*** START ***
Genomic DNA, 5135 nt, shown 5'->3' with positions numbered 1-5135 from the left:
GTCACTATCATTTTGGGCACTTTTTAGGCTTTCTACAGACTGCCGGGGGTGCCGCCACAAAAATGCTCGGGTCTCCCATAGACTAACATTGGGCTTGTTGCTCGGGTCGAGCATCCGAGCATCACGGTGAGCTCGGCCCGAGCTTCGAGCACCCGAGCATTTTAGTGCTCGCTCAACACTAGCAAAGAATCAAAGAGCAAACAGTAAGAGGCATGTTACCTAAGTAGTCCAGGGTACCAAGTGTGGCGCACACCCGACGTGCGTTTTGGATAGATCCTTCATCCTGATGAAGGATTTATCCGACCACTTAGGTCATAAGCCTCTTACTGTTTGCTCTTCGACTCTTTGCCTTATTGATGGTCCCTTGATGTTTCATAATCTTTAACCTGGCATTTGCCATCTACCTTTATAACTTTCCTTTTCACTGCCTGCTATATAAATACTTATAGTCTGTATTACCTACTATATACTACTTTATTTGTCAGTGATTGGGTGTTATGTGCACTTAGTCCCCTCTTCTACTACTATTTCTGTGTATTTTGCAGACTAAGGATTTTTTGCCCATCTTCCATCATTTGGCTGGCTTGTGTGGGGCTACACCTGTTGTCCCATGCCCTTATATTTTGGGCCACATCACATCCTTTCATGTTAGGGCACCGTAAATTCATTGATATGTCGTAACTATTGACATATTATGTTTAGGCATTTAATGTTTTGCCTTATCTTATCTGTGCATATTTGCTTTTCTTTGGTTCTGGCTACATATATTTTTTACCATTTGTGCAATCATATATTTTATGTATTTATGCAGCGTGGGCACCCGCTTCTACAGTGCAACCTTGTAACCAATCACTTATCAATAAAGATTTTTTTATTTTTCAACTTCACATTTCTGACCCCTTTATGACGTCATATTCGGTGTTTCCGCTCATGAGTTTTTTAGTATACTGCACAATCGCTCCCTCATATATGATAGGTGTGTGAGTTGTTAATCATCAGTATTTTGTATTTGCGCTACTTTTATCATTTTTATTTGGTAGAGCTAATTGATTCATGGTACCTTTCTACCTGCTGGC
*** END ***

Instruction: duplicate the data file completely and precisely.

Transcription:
Genomic DNA, 5135 nt, shown 5'->3' with positions numbered 1-5135 from the left:
GTCACTATCATTTTGGGCACTTTTTAGGCTTTCTACAGACTGCCGGGGGTGCCGCCACAAAAATGCTCGGGTCTCCCATAGACTAACATTGGGCTTGTTGCTCGGGTCGAGCATCCGAGCATCACGGTGAGCTCGGCCCGAGCTTCGAGCACCCGAGCATTTTAGTGCTCGCTCAACACTAGCAAAGAATCAAAGAGCAAACAGTAAGAGGCATGTTACCTAAGTAGTCCAGGGTACCAAGTGTGGCGCACACCCGACGTGCGTTTTGGATAGATCCTTCATCCTGATGAAGGATTTATCCGACCACTTAGGTCATAAGCCTCTTACTGTTTGCTCTTCGACTCTTTGCCTTATTGATGGTCCCTTGATGTTTCATAATCTTTAACCTGGCATTTGCCATCTACCTTTATAACTTTCCTTTTCACTGCCTGCTATATAAATACTTATAGTCTGTATTACCTACTATATACTACTTTATTTGTCAGTGATTGGGTGTTATGTGCACTTAGTCCCCTCTTCTACTACTATTTCTGTGTATTTTGCAGACTAAGGATTTTTTGCCCATCTTCCATCATTTGGCTGGCTTGTGTGGGGCTACACCTGTTGTCCCATGCCCTTATATTTTGGGCCACATCACATCCTTTCATGTTAGGGCACCGTAAATTCATTGATATGTCGTAACTATTGACATATTATGTTTAGGCATTTAATGTTTTGCCTTATCTTATCTGTGCATATTTGCTTTTCTTTGGTTCTGGCTACATATATTTTTTACCATTTGTGCAATCATATATTTTATGTATTTATGCAGCGTGGGCACCCGCTTCTACAGTGCAACCTTGTAACCAATCACTTATCAATAAAGATTTTTTTATTTTTCAACTTCACATTTCTGACCCCTTTATGACGTCATATTCGGTGTTTCCGCTCATGAGTTTTTTAGTATACTGCACAATCGCTCCCTCATATATGATAGGTGTGTGAGTTGTTAATCATCAGTATTTTGTATTTGCGCTACTTTTATCATTTTTATTTGGTAGAGCTAATTGATTCATGGTACCTTTCTACCTGCTGGC